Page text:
Diabetes, asthma, low back pain, arthritis: exercise improves everything

diabetes,-asthma,-low-back-pain,-arthritis:-exercise-improves-everything

If you suffer from a chronic illness, you may be reluctant to exercise. While it is a great lever to improve the symptoms and its general condition. You still need to understand the basics of exercise and chronic diseases.

If you have a chronic disease: such as heart disease, diabetes, asthma or back pain joints, exercise can have significant health benefits.

Find out what you need to know about exercise and chronic disease.

What type of exercise can improve a chronic condition?

If you have a chronic condition, regular exercise can help you manage symptoms and improve your health.

– Aerobic exercise can help improve your heart health and endurance and help you lose weight.

– Interval training at high intensity is generally safe and effective for most people and may take less time. In high-intensity interval training, you alternate exercising at high intensity levels with exercising at a lower intensity level for short periods of time. Even activities such as walking at higher intensities matter.

– Strength training can improve muscle strength and endurance, make everyday activities easier, slow the decline in strength disease-related muscle and joint stability.

– Flexibility exercises can help you get the optimal range of motion for your joints, so they can function at their best, and stability exercises can help reduce the risk of falling.

– Stability exercises can help reduce the risk of falling.

Which diseases can be improved by physical exercise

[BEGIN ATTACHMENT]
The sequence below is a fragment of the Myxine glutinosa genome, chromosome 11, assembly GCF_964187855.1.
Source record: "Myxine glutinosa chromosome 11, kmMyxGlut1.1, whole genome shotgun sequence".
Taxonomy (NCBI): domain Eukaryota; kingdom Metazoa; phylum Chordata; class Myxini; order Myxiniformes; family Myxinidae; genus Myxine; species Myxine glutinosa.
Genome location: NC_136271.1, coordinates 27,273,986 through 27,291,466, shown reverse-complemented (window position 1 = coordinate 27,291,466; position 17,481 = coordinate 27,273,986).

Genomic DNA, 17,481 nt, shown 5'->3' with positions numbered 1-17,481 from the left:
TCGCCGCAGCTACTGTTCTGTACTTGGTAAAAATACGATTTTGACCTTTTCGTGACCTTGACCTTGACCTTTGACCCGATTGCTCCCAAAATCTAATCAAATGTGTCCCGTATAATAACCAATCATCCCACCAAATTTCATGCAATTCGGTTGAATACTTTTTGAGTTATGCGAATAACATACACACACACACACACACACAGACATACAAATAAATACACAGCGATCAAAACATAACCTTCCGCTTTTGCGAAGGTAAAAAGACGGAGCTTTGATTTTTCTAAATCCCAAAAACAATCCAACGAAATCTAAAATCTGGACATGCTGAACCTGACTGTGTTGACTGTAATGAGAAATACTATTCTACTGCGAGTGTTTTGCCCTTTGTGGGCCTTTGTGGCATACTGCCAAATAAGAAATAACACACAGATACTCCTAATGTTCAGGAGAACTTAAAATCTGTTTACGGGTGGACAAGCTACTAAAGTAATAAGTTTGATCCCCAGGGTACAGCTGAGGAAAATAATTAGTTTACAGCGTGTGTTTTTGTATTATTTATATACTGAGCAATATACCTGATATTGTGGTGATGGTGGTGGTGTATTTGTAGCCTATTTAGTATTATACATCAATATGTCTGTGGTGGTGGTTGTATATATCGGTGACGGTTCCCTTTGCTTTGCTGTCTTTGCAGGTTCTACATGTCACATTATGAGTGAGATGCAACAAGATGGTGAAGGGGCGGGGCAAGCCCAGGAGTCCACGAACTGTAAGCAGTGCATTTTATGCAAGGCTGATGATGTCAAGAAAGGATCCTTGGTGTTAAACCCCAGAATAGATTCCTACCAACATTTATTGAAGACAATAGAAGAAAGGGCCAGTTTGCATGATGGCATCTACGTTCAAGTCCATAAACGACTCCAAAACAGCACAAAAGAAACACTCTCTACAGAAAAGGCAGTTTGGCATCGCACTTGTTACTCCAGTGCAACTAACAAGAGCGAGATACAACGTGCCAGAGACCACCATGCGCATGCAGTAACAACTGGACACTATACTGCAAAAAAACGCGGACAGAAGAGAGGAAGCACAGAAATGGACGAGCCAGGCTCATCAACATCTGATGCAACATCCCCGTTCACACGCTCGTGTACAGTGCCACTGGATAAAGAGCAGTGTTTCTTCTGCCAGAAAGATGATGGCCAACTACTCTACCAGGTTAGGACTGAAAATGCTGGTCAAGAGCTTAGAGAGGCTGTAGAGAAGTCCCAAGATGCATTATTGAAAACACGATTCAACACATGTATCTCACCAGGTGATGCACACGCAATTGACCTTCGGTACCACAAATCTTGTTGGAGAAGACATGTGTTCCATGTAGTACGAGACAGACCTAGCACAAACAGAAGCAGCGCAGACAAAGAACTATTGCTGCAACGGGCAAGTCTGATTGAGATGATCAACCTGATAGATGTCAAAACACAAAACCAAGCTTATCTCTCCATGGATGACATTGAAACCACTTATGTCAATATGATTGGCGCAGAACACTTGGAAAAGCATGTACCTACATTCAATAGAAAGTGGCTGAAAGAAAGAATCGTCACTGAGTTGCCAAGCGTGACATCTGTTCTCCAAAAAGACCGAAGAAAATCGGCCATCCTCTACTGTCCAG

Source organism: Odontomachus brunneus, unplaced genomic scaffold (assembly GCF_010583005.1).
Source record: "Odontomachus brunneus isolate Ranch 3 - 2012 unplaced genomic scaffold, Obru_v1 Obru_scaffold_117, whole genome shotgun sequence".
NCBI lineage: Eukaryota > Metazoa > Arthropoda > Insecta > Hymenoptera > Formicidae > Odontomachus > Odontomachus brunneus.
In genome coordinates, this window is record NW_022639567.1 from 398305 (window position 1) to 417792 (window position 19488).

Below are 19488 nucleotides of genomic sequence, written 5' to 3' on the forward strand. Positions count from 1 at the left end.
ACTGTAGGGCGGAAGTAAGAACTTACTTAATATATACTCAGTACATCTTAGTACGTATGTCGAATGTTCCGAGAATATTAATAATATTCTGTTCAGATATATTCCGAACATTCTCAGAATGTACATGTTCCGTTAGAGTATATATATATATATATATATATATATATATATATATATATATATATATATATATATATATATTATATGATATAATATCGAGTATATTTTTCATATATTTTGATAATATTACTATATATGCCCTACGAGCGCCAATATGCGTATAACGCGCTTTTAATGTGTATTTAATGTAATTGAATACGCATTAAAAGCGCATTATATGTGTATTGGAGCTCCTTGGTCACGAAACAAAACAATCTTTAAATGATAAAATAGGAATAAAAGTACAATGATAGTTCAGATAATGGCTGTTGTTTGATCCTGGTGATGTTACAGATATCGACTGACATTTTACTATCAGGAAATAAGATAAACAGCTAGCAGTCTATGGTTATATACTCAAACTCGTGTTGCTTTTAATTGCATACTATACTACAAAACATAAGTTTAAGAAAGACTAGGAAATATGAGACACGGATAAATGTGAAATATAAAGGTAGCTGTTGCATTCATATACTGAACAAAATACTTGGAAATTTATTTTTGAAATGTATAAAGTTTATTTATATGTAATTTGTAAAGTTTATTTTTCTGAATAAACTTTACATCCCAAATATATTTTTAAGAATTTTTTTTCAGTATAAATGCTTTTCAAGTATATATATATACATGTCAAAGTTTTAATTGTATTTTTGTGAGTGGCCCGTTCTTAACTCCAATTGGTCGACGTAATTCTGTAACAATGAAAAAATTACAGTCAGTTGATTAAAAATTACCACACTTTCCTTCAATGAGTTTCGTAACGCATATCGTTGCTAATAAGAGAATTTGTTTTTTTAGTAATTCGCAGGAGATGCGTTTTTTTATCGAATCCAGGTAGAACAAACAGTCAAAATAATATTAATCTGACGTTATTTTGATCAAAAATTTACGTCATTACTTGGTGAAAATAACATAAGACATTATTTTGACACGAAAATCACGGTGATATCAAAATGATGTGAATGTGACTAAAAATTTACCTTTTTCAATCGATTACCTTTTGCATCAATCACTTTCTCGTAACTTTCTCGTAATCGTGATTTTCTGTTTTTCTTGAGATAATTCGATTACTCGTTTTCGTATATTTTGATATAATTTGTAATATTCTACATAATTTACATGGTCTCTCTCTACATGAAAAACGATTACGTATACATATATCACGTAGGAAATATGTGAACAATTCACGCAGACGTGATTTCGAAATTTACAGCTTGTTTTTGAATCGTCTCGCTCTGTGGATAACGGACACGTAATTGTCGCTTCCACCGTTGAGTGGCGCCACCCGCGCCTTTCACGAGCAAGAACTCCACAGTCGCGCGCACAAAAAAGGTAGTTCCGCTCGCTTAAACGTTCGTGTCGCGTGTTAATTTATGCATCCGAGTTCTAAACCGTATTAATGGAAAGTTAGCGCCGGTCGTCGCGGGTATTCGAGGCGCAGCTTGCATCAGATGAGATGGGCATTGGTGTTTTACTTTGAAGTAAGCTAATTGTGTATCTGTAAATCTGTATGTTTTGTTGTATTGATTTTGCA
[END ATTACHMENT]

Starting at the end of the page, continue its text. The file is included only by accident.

Heart disease

Regular exercise can help improve your heart health. Recent studies have shown that interval training is often well tolerated by people with heart disease and can provide significant benefits. For people with high blood pressure, exercise may reduce the risk of dying from heart disease and decrease the risk of disease progression.

Diabetes

Regular exercise can help insulin lower your blood sugar levels more effectively. Physical activity can also help you control your weight and increase your energy. If you have type 2 diabetes, exercise may reduce your risk of dying from heart disease.

Asthma

Often, physical exercise can help control the frequency and severity of asthma attacks.

Back pain

Regular participation in low impact aerobic activities can increase your back strength and endurance and improve muscle function. Abdominal and back strengthening exercises (core strengthening exercises) can help reduce symptoms by strengthening the muscles around your spine.

Arthritis

Exercise can reduce pain, help maintain muscle strength in affected joints, and reduce joint stiffness. It may also improve physical function and quality of life for people with arthritis.

Cancer

Exercise body can improve the quality of life of people who have had cancer, and it can also improve their physical condition. Exercise may also reduce the risk of dying from breast, colorectal or prostate cancer.

Dementia

Exercise can improve cognition in people with dementia, and people who are active regularly have a lower risk of dementia and cognitive impairment.

What are safe physical exercises ?